How to approach the call for a clean label
Certain ingredients allow ice cream to travel farther and recover from heat shock. But that doesn’t matter to the label-reading consumer. Here are some strategies for ice cream manufacturers to deliver a cleaner label.
Consumer interest in clean labels (that is, the use of ingredients perceived to occur naturally in foods) has created a challenge to ice cream formulators.
Ironically, many ice creams produced before the 1950s would be considered to be clean-label today. Since then, however, supply chains have been extended, exposing ice cream to increasing degrees of temperature abuse (heat shock) and its negative influences on ice cream properties associated with sensory appeal (smooth texture, rich/creamy body, delivery of desirable flavor).
Why ice cream is different
Ice cream is the only food intended to be consumed frozen. Critical functionalities that protect ice cream from the rigors of post-packaging handling are:
- control of the amount and size of ice crystals via the management of freezing point
- managing the behavior of water
- control of fat agglomeration and its influence on a variety of key properties
- development and stability of small air bubbles critical to the perception of creaminess and richness, particularly at high levels of overrun.
Given existing consumer perceptions, the products involved, compositional limitations and other factors, the following three points are key (but not mutually exclusive) considerations.
1. Freezing point management. The more water frozen at any given freezer draw temperature (clearly restricted by desirable flow properties of freshly drawn product), the more and smaller the ice crystals. This helps create smooth/creamy ice cream and manages the ice-to-water-to-ice transitions during distribution.
2. Control of water mobility. As the mobility of unfrozen water is restricted, the more stable are body and texture properties during distribution. A number of “clean-label” ingredient and/or process options exist. These include alternative hydrocolloid systems, novel bulking agents, managing water mobility via selection of amount/type of “pre-conditioned” (via heat treatment) dairy proteins and/or managing heat exposure during mix processing.
3. Fat agglomeration. Phospholipids, such as commercial lecithin, can partially replace the agglomeration control properties of chemically derived emulsifiers (including their role in controlling air bubble size) when used at levels > 0.2%. However, since phospholipids have significant potential for contributing off-flavor due to oxidation of unsaturated fatty acids that dominate their fatty acid profile, evaluation should begin at lower levels. We suggest a level of 0.12%.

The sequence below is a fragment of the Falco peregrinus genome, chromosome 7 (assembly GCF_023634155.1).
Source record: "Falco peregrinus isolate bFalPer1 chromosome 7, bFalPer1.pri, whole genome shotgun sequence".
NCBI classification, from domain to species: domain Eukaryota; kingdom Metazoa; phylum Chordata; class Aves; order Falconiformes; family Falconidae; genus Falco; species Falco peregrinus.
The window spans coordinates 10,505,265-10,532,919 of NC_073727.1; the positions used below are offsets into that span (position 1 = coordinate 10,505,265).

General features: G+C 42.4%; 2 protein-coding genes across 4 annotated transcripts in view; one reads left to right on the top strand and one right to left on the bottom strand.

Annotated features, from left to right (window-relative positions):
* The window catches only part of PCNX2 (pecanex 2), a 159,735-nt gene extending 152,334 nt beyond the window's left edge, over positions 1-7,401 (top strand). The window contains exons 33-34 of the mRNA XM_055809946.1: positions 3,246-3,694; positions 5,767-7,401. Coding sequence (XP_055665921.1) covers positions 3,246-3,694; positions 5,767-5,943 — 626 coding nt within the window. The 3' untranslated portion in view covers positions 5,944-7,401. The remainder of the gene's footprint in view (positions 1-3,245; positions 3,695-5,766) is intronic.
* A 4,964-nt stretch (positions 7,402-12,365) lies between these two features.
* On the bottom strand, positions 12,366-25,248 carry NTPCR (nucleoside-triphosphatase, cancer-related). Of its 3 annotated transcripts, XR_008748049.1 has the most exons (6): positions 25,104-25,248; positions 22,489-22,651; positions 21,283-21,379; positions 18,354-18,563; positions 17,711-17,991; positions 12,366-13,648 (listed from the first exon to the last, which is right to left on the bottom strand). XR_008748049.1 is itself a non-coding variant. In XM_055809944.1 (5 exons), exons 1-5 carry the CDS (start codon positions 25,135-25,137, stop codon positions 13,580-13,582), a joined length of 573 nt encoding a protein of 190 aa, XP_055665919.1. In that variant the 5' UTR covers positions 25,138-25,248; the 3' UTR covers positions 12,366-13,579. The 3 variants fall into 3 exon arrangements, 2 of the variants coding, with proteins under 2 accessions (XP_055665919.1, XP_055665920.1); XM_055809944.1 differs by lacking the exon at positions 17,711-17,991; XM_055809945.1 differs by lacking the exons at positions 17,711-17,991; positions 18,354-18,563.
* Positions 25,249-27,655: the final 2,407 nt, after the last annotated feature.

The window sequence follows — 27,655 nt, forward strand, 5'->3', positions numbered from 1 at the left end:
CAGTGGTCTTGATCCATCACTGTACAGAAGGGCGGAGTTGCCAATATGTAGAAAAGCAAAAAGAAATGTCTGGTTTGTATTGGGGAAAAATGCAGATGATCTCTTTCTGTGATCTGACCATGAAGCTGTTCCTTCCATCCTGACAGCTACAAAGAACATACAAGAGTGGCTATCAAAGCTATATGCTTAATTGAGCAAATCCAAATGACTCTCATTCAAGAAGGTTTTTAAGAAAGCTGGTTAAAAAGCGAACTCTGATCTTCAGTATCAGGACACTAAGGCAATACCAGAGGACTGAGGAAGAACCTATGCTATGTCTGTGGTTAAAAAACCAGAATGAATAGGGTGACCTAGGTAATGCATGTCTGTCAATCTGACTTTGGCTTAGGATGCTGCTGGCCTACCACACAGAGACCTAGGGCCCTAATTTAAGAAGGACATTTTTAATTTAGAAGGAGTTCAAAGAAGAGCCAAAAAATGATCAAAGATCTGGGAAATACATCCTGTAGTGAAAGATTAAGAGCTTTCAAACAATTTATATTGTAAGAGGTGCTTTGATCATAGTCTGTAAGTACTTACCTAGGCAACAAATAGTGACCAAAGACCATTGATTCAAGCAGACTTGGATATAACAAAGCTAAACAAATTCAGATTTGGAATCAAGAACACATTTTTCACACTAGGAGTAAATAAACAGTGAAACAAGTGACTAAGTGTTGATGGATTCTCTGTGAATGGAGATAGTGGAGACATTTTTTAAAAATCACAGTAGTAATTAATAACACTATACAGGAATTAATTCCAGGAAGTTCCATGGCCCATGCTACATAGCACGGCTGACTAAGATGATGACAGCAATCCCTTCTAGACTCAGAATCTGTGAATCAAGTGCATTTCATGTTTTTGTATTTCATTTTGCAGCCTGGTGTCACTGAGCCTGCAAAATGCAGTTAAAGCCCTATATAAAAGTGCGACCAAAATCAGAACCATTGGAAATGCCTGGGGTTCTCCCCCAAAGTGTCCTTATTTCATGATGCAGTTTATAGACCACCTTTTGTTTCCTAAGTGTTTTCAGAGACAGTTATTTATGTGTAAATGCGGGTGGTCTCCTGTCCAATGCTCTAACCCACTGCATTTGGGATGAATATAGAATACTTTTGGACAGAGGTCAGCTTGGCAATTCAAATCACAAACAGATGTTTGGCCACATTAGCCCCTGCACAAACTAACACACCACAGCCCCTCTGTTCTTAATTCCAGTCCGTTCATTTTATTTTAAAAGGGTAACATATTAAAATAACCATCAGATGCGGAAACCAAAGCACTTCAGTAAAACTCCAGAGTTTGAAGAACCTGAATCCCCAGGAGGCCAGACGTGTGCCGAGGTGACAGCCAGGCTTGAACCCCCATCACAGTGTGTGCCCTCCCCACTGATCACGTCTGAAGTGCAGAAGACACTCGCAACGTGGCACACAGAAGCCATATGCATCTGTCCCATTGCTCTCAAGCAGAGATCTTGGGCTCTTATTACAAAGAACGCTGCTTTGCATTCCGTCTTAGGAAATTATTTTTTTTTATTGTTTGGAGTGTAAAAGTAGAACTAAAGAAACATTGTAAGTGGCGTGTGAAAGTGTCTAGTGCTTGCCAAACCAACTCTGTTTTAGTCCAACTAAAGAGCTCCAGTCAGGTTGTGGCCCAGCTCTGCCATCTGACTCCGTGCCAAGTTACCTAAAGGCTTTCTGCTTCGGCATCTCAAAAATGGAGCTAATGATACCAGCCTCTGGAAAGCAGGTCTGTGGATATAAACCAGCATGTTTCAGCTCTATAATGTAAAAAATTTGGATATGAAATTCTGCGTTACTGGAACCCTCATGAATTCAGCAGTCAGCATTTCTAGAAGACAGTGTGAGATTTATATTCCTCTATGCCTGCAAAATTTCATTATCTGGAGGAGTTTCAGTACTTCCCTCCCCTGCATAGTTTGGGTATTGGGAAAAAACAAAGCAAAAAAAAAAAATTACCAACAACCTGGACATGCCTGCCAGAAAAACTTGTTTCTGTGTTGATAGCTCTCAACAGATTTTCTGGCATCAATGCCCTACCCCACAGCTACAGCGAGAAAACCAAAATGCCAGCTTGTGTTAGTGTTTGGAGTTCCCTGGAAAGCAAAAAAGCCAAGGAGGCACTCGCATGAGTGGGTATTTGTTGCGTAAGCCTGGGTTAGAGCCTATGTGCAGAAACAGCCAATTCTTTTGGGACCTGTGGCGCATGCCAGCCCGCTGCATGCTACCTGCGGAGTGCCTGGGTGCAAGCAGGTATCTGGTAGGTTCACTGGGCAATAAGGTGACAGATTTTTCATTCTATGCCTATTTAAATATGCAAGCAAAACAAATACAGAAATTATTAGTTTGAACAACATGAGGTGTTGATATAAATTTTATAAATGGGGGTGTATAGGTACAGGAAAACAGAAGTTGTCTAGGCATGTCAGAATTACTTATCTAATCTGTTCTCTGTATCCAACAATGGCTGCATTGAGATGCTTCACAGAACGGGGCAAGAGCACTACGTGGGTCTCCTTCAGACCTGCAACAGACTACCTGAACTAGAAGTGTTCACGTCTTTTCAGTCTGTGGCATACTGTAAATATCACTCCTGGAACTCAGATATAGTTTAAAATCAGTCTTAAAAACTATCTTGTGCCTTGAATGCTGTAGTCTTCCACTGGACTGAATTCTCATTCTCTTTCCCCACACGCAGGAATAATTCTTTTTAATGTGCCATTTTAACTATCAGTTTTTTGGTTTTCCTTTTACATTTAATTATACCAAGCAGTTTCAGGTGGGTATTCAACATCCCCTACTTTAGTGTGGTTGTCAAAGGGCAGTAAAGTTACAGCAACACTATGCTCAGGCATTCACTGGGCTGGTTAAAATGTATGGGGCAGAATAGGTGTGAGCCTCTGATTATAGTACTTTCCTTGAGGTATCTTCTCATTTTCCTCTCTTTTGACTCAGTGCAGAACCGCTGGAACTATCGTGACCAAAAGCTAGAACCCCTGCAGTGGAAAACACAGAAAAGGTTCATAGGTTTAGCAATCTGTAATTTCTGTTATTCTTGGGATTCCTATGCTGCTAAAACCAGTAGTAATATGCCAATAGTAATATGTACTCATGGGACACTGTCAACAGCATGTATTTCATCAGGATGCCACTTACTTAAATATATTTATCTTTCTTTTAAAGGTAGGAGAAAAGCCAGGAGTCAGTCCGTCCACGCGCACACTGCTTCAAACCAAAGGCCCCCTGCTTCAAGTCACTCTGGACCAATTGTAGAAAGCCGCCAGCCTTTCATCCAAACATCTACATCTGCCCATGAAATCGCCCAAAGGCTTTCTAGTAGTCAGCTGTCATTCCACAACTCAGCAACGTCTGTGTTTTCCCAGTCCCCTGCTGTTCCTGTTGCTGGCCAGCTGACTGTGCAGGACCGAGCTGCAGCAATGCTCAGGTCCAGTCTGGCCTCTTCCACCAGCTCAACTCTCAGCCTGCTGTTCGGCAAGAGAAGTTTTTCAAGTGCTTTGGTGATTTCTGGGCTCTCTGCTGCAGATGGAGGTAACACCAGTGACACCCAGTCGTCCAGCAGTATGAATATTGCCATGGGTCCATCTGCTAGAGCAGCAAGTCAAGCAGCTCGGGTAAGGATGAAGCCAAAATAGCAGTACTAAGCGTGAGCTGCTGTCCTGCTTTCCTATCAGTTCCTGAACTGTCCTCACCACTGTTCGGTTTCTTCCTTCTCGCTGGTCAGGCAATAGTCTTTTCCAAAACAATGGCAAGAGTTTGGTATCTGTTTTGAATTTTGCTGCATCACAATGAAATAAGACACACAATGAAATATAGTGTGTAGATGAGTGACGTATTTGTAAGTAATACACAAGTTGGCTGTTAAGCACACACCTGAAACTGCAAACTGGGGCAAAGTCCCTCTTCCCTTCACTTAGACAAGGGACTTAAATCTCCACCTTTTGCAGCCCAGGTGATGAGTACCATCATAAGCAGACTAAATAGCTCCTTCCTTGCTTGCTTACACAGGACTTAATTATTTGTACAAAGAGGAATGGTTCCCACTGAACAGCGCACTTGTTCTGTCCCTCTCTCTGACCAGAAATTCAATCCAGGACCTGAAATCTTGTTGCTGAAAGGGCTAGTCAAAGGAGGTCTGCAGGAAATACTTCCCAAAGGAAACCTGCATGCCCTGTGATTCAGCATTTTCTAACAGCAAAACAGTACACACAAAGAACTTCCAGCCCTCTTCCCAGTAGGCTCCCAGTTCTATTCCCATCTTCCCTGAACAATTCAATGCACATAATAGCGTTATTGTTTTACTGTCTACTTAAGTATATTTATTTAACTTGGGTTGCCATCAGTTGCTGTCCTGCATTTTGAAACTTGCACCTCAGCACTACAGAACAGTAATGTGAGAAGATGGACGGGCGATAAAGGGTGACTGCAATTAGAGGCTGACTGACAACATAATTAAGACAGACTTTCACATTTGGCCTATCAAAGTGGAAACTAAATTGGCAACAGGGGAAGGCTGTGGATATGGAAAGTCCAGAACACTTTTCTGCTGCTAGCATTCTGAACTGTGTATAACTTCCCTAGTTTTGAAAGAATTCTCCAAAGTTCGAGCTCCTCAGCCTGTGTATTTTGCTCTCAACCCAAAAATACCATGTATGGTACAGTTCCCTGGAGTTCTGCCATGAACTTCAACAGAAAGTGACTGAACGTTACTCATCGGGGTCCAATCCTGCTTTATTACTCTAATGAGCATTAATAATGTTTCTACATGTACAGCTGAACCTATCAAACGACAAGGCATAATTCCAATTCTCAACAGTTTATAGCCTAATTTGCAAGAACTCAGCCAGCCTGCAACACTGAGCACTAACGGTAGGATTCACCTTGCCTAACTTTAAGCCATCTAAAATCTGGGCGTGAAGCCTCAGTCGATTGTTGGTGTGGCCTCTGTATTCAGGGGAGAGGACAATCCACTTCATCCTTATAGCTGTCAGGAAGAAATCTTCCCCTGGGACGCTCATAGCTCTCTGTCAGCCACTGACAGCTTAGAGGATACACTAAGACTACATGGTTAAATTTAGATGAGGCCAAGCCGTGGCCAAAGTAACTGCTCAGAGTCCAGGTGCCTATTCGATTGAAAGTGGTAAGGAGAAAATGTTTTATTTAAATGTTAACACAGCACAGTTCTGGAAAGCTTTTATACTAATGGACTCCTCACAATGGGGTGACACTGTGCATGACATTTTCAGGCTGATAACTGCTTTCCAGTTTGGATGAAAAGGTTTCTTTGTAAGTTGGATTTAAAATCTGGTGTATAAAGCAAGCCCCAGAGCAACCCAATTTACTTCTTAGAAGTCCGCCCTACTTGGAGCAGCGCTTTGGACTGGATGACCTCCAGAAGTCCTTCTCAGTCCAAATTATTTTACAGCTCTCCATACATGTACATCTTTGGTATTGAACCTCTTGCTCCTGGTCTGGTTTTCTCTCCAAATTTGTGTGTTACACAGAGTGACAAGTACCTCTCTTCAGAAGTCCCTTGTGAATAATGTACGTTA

Ingredients high in phospholipids can also be useful in agglomeration management. That includes egg yolk solids at a level > 1%. Buttermilk solids can also be useful. Negative influences of spray-drying on the flavor properties of finished buttermilk powder limits its use to < 3%, which is not likely to be effective. Condensed buttermilk is preferable due to lesser exposure to heat and relatively short refrigerated storage time. If a consistent source of condensed buttermilk is available, it could be used as a source of the total supplemental MSNF (milk solids nonfat) component in achieving some degree of fat agglomeration control.
Effects of processing
Management of processing conditions can also be useful in supplementing the effects of ingredients on structure and air bubble size. Higher homogenization pressures have been found to enhance creaminess, richness and control of air bubble size. Pre-aeration of mixes can have a similar effect. Lower freezer draw temperatures associated with the generation of small ice crystals also increase the extent of fat agglomeration, which adds beneficial effects on air bubble size/strength, smoothness, creaminess, richness, flavor delivery and overall, sensory appeal.
A conundrum exists. There is the consumer’s perception that being transparent and understandable is good (i.e., “clean” labeling). There are technical demands of economically delivering ice cream to various points of consumption under varying conditions (which may or may not be wholly compatible with “clean labeling” considerations).
Learn more in Singapore, Las Vegas
To learn more about how ice cream can become more compatible with clean labeling initiatives, the changing regulatory environment and the competitive demands of the marketplace, join Bruce Tharp, Steve Young and new faculty member Arun Kilara at “Tharp & Young on Ice Cream: Technical Short Course, Workshops, and Clinics.” The program is June 12 to 16 in Singapore and Dec. 4 to 5 in Las Vegas.
Class sizes are limited. For registration, discounts, and more, go to www.onicecream.com, or call 610-975-4424 or 281-782-4536.
Purchase “Tharp & Young On Ice Cream, an encyclopedic guide to ice cream science and technology.” Go to http://www.dairyfoods.com/products.